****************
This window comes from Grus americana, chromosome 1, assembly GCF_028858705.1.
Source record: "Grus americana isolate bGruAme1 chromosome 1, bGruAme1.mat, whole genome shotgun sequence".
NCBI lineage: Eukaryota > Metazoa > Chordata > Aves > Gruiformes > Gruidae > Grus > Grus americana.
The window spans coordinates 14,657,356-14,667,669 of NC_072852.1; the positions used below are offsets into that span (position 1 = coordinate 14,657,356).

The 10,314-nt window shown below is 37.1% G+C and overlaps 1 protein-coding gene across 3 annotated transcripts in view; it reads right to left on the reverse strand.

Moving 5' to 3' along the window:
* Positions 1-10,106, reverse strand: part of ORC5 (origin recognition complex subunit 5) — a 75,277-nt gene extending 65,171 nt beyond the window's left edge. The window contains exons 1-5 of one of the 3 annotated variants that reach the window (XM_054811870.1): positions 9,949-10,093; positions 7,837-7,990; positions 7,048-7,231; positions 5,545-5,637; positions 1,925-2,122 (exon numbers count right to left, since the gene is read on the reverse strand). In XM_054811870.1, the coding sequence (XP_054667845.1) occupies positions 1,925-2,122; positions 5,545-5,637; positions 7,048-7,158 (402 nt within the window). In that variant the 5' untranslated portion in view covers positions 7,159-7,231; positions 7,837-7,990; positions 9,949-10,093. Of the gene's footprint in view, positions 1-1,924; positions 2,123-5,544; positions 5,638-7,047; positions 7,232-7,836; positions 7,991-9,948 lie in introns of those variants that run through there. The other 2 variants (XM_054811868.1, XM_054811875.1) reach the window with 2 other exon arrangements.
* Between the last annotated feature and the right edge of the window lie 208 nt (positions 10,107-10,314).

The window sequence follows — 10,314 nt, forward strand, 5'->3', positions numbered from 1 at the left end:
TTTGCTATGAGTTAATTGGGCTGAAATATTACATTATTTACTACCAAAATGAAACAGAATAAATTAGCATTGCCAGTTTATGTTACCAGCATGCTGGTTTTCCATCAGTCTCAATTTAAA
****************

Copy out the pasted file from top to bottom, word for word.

This window comes from Grus americana, chromosome 1, assembly GCF_028858705.1.
Source record: "Grus americana isolate bGruAme1 chromosome 1, bGruAme1.mat, whole genome shotgun sequence".
NCBI lineage: Eukaryota > Metazoa > Chordata > Aves > Gruiformes > Gruidae > Grus > Grus americana.
The window spans coordinates 14,657,356-14,667,669 of NC_072852.1; the positions used below are offsets into that span (position 1 = coordinate 14,657,356).

The 10,314-nt window shown below is 37.1% G+C and overlaps 1 protein-coding gene across 3 annotated transcripts in view; it reads right to left on the reverse strand.

Moving 5' to 3' along the window:
* Positions 1-10,106, reverse strand: part of ORC5 (origin recognition complex subunit 5) — a 75,277-nt gene extending 65,171 nt beyond the window's left edge. The window contains exons 1-5 of one of the 3 annotated variants that reach the window (XM_054811870.1): positions 9,949-10,093; positions 7,837-7,990; positions 7,048-7,231; positions 5,545-5,637; positions 1,925-2,122 (exon numbers count right to left, since the gene is read on the reverse strand). In XM_054811870.1, the coding sequence (XP_054667845.1) occupies positions 1,925-2,122; positions 5,545-5,637; positions 7,048-7,158 (402 nt within the window). In that variant the 5' untranslated portion in view covers positions 7,159-7,231; positions 7,837-7,990; positions 9,949-10,093. Of the gene's footprint in view, positions 1-1,924; positions 2,123-5,544; positions 5,638-7,047; positions 7,232-7,836; positions 7,991-9,948 lie in introns of those variants that run through there. The other 2 variants (XM_054811868.1, XM_054811875.1) reach the window with 2 other exon arrangements.
* Between the last annotated feature and the right edge of the window lie 208 nt (positions 10,107-10,314).

The window sequence follows — 10,314 nt, forward strand, 5'->3', positions numbered from 1 at the left end:
TTTGCTATGAGTTAATTGGGCTGAAATATTACATTATTTACTACCAAAATGAAACAGAATAAATTAGCATTGCCAGTTTATGTTACCAGCATGCTGGTTTTCCATCAGTCTCAATTTAAA